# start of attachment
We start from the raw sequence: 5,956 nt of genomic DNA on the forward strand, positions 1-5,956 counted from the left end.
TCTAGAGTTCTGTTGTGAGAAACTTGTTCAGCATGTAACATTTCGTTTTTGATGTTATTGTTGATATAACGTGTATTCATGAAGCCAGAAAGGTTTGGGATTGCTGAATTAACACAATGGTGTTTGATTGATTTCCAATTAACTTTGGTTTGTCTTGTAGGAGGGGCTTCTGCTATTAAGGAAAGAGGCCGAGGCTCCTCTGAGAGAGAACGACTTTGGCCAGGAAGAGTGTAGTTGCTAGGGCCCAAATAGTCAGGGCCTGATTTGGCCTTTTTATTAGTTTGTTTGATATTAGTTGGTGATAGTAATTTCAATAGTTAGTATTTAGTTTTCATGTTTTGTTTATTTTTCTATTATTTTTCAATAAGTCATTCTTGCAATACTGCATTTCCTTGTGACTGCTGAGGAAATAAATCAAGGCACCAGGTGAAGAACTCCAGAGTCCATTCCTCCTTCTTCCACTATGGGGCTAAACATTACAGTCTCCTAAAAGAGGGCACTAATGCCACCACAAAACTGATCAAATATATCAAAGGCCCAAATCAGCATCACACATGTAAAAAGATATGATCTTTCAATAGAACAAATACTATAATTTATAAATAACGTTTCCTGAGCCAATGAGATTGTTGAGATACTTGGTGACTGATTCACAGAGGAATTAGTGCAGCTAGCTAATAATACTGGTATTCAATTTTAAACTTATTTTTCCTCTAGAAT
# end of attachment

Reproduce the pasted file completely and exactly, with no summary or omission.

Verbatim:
We start from the raw sequence: 5,956 nt of genomic DNA on the forward strand, positions 1-5,956 counted from the left end.
TCTAGAGTTCTGTTGTGAGAAACTTGTTCAGCATGTAACATTTCGTTTTTGATGTTATTGTTGATATAACGTGTATTCATGAAGCCAGAAAGGTTTGGGATTGCTGAATTAACACAATGGTGTTTGATTGATTTCCAATTAACTTTGGTTTGTCTTGTAGGAGGGGCTTCTGCTATTAAGGAAAGAGGCCGAGGCTCCTCTGAGAGAGAACGACTTTGGCCAGGAAGAGTGTAGTTGCTAGGGCCCAAATAGTCAGGGCCTGATTTGGCCTTTTTATTAGTTTGTTTGATATTAGTTGGTGATAGTAATTTCAATAGTTAGTATTTAGTTTTCATGTTTTGTTTATTTTTCTATTATTTTTCAATAAGTCATTCTTGCAATACTGCATTTCCTTGTGACTGCTGAGGAAATAAATCAAGGCACCAGGTGAAGAACTCCAGAGTCCATTCCTCCTTCTTCCACTATGGGGCTAAACATTACAGTCTCCTAAAAGAGGGCACTAATGCCACCACAAAACTGATCAAATATATCAAAGGCCCAAATCAGCATCACACATGTAAAAAGATATGATCTTTCAATAGAACAAATACTATAATTTATAAATAACGTTTCCTGAGCCAATGAGATTGTTGAGATACTTGGTGACTGATTCACAGAGGAATTAGTGCAGCTAGCTAATAATACTGGTATTCAATTTTAAACTTATTTTTCCTCTAGAAT